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Nüz

WAMM Bam--Thanks, Uncle Sam!

Call the office of the Wo/Men's Alliance of Medical Marijuana, these days, and the following message, recorded by WAMM founder Valerie Corral, kicks in:

"Yes, we still survive the DEA's raid and American injustice. We were raided Sept. 5 at 6:50am. However, that's just a minor interference by the federal government into the lives of sick and dying people. No injustice will keep us from our work, no injustice will stop the truth."

During the Sept. 5 raid, 20 gun-toting DEA agents, led by Patrick Kelly, stormed the WAMM property, arresting a pajama-clad Corral and husband Michael before razing 130 marijuana plants to the ground with chain saws. DEA agents destroyed WAMM's 2002 crop, thus depriving the cooperative's 238 members of the medicine they use to treat AIDS, cancer, epilepsy and other fatal and highly painful disorders.

"This is an act of violence under guise of the law," said WAMM supporter Joe Wouk, as the DEA drove away in SUV vans and U-Haul trucks stuffed with massacred pot plants.

After the raid, WAMM members surveyed the carnage. Framed by a "Love Grows Here" sign, the once flourishing plot had been reduced to stumps and tangled wire on which the occasional tattered marijuana leaf fluttered, a sight that spurred some to action and others to tears.

"This was such a beautiful place. what can you say but 'fuck'?" said Sheri Paris, as she salvaged crushed leaves.

'I sincerely believe some of our members are going to be suicidal. They won't be able to get the medicine they need."

A sobbing Diana Dodson wanted to know why the DEA is terrorizing sick people. "We've lost 40 members this year, and that number will increase because of this raid," said Dodson, noting that ashes of three deceased WAMM members have been scattered in the now-ravaged plot.

Also grieving in the garden were Harry Boyle, 24, and his caregiver and fiancée, Courtney Connolly.

Connolly said Boyle's experience has changed her perspective on marijuana.

"'I used to be anti-drugs and I don't smoke at all, but I see how much it helps him and all the people here. They can eat, sleep function, and be in a good mood."

Boyle, who has a brain tumor, said smoking pot helps his headaches, chemotherapy and loss of appetite.

"Before I smoked pot I was unable to even keep down the anti-nausea pills," he says.

By Friday, condemnations for the DEA's action against WAMM were flying.

"Truly outrageous" is how Congressmember Sam Farr (D-Carmel) described it. "The alliance is known for helping sick people ease their pain. It does not sell marijuana to the public. It only grows marijuana for members, and they must have a doctor's prescription."

Farr is a co-sponsor of H.R. 2592, the States' Right to Medical Marijuana Act, which would give patients legal protection under federal law and permit states that wish to establish medical marijuana distribution systems the legal authority to do so.

Arrested twice for cultivation in 1992, Valerie and Michael Coral defended themselves with their right to grow marijuana for medicinal use, with Valerie using it to alleviate epileptic seizures since a 1974 car accident.

Corral was also instrumental in drafting California's Prop. 215, which allows patients and their caregivers to grow pot for medicinal purposes, but though seven other states have implemented similar laws, U.S. Attorney General John Ashcroft says they all violate federal drug laws.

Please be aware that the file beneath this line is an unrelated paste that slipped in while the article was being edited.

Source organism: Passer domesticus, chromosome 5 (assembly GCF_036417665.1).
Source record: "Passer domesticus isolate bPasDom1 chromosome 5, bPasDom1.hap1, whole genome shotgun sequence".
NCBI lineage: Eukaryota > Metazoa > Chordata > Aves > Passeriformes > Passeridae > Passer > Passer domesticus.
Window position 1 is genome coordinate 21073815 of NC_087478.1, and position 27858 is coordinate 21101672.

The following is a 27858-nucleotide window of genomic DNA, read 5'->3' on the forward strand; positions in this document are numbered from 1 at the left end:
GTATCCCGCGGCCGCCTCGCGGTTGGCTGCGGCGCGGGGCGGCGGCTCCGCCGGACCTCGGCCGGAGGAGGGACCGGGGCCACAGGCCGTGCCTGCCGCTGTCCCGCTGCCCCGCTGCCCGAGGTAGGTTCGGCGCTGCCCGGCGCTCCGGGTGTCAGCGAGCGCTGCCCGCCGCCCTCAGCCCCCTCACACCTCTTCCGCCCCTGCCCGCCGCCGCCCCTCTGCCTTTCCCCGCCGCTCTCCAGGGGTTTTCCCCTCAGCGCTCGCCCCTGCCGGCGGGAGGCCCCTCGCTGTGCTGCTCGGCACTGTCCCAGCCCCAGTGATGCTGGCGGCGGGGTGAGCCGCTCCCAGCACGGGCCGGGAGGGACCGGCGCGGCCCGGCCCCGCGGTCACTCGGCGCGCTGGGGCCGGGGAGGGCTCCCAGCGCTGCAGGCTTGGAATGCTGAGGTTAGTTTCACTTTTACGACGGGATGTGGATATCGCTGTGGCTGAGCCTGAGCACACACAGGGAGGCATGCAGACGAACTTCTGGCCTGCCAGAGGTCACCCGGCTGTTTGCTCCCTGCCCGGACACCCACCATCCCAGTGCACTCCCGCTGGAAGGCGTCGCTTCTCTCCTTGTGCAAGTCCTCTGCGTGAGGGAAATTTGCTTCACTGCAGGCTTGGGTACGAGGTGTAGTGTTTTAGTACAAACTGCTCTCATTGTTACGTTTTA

But county Supe Mardi Wormhoudt, who has placed a letter and resolution on the board's Sept. 10 agenda, condemning the DEA's actions, says indicting the Corrals or confiscating their property would be a miscarriage of justice.

"Valerie Corral is the DEA's worse enemy. She's been scrupulous about keeping records and never taking money for her work. She's brave, resolute and savvy. But she'd rather be effective than a martyr."

City Councilmember Mark Primack says the council is also making a Sept. 10 motion protesting the DEA's action.

"When the city asked Sheriff Mark Tracy and SCPD Chief Steve Belcher to do more much-needed heroin stings, it was told there are no DEA grants available, because funds had been siphoned into Homeland Security," Primack said. "Are the feds saying it's time to marginalize California and stop treating us like a role model?"

Medical Marijuana Policy Project communications director Bruce Mirken notes that 56 percent of all people using illegal drugs are using marijuana.

"Legalizing marijuana would create a chink in the DEA's armor, a lot of budgets would go south. That's why they don't care how many sick people are hurt by this."

And Valerie Corral charged that the feds' action was robbing WAMM of a fair trial.

"The DEA can indict us and forfeit our land--I call it steal it--for up to five years. If we had a jury trial, it would be all over for them. If they had cause to send 20 DEA agents, then they have cause to stand up in court. Give us a day to prove ourselves. We have voluminous science," said Corral, adding that so far Rep. Mike Honda's office would only say that the congressmember was "sympathetic."

"Keep your sympathy if you do not support H.R. 2592: the States' Right to Medical Marijuana Act." Corral said.

Hmm, well, Congressmember Anna Eshoo and Sen. Barbara Boxer--both reputed to also be sympathetic--were unavailable for comment at presstime.


WAMM will provide marijuana to the group's longtime patients in front of City Council chambers, 809 Center St., Tuesday, Sept. 17, at 3pm. Mayor Chris Krohn, Vice Mayor Emily Reilly, Councilmember Tim Fitzmaurice and county Supe Mardi Wormhoudt and other public officials will assist.


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From the September 11-18, 2002 issue of Metro Santa Cruz.

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